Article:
LONDON (Reuters) - Brothers Tod and Tim Leiweke, two of the most powerful sports entrepreneurs in the United States, have questioned the value of European soccer clubs staging matches in the U.S. and Canada.
The brothers, who have been involved in American sports clubs across different codes, were reacting on Wednesday to a story in Britain's Daily Mail newspaper which suggested UEFA was considering staging mini-tournaments outside Europe.
Meanwhile, other media reports said English Premier League clubs have again discussed playing regular season games abroad.
The brothers said they welcomed the debate on the issue but told the Leaders in Sport Summit at Chelsea's Stamford Bridge stadium they were against UEFA's plans and the recent trend of European clubs playing pre-season friendlies in North America.
Tod, now the president of Tampa Bay Sports, said: "One of the challenges I've always thrown out there to the powers that be in football (soccer) is 'Will you be a pirate or will you be a pioneer?'
"Are you going to use North America just as an opportunity to make some additional dollars or are you going to commit to taking the sport to the next level and help to grow Major League Soccer?"
"In the case of Manchester City, they are doing a phenomenal job in New York. They begin playing next year. They've signed David Villa and Frank Lampard.
"At the same time, you look at the news about UEFA thinking about moving a meaningful series of games over to North America. Is that good or bad for Major League Soccer?
"Is that a pioneer vision or is that a pirate move? Therein lies the debate."
He said the MLS had progressed over the last decade with U.S. fans understanding the game better and being more discerning about what they watch.
"This past summer the biggest draw in Seattle was not Tottenham playing Sounders it was Sounders playing Portland in front of 66,000 people."
Tim, who was president and chief executive of Anschutz Entertainment Group, the owner of Major League Soccer's Los Angeles Galaxy and who brought David Beckham to the U.S., is now president of Maple Leaf Sports and Entertainment.
He questioned whether Premier League matches played outside Britain were good or bad for the MLS.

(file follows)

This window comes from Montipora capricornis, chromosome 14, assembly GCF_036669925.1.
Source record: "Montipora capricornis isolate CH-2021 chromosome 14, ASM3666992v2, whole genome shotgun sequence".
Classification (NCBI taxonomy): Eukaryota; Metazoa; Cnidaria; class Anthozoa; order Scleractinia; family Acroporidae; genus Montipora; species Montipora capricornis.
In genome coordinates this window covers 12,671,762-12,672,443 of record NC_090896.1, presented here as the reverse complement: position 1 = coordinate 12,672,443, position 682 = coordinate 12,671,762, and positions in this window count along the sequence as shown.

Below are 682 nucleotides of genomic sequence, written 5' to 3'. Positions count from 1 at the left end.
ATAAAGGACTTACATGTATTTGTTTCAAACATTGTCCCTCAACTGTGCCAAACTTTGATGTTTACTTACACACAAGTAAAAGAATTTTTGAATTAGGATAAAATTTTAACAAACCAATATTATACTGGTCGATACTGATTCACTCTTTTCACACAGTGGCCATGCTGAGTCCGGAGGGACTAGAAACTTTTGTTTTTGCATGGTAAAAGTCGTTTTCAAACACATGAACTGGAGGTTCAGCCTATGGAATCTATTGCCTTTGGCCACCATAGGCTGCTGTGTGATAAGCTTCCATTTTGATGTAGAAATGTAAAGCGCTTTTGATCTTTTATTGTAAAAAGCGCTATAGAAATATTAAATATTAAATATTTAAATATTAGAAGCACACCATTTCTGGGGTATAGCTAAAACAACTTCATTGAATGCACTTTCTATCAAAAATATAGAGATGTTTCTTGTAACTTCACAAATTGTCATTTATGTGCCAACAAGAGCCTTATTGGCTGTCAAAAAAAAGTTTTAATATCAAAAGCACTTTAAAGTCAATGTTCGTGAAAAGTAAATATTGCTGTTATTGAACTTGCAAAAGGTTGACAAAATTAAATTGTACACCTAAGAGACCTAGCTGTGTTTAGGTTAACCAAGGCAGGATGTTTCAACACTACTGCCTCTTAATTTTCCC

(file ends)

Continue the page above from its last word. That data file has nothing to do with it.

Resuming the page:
"Are those competitors our partners or do they see that North American landscape and want to take money out of that landscape? Therein lies the challenge for Major League Soccer."
He added: "For many years clubs came to America, and were little more than pirates, they played a nice game and filled their bags with cash and flew out.
"Fans might have seen the stars play, might not have seen the stars play, but all that's changed."
"The MLS has improved a lot in the last 10 years."
Jeffrey Webb, president of the CONCACAF region which covers North America, Central America and the Caribbean, disagreed with the Leiwekes and told delegates in another seminar he was in favor of a Premier League game being staged in North America.
"I think it will bode well for the future -- the game will grow. The U.S market is a great market, not only for the English Premier League but other leagues as well. I believe this is going to be a great promotion for the game. It’s a win-win situation."
Games in the United States and Asia have proved particularly popular and lucrative especially over the last few years for European clubs with almost 110,000 fans watching Manchester United play Real Madrid in Michigan this year.
The Premier League's chief executive Richard Scudamore was widely criticized six years ago for a plan to introduce an extra match for each club -- the so-called "39th game" -- at venues in Asia, the United States, Australia and elsewhere.
However, at the start of this season, he claimed clubs still supported the idea.
The new plan, it was reported on Wednesday, would be for one of the existing 38 rounds of 10 fixtures to be played at various venues around the world.
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Additional reporting by Michael Hann; Editing by Steve Tongue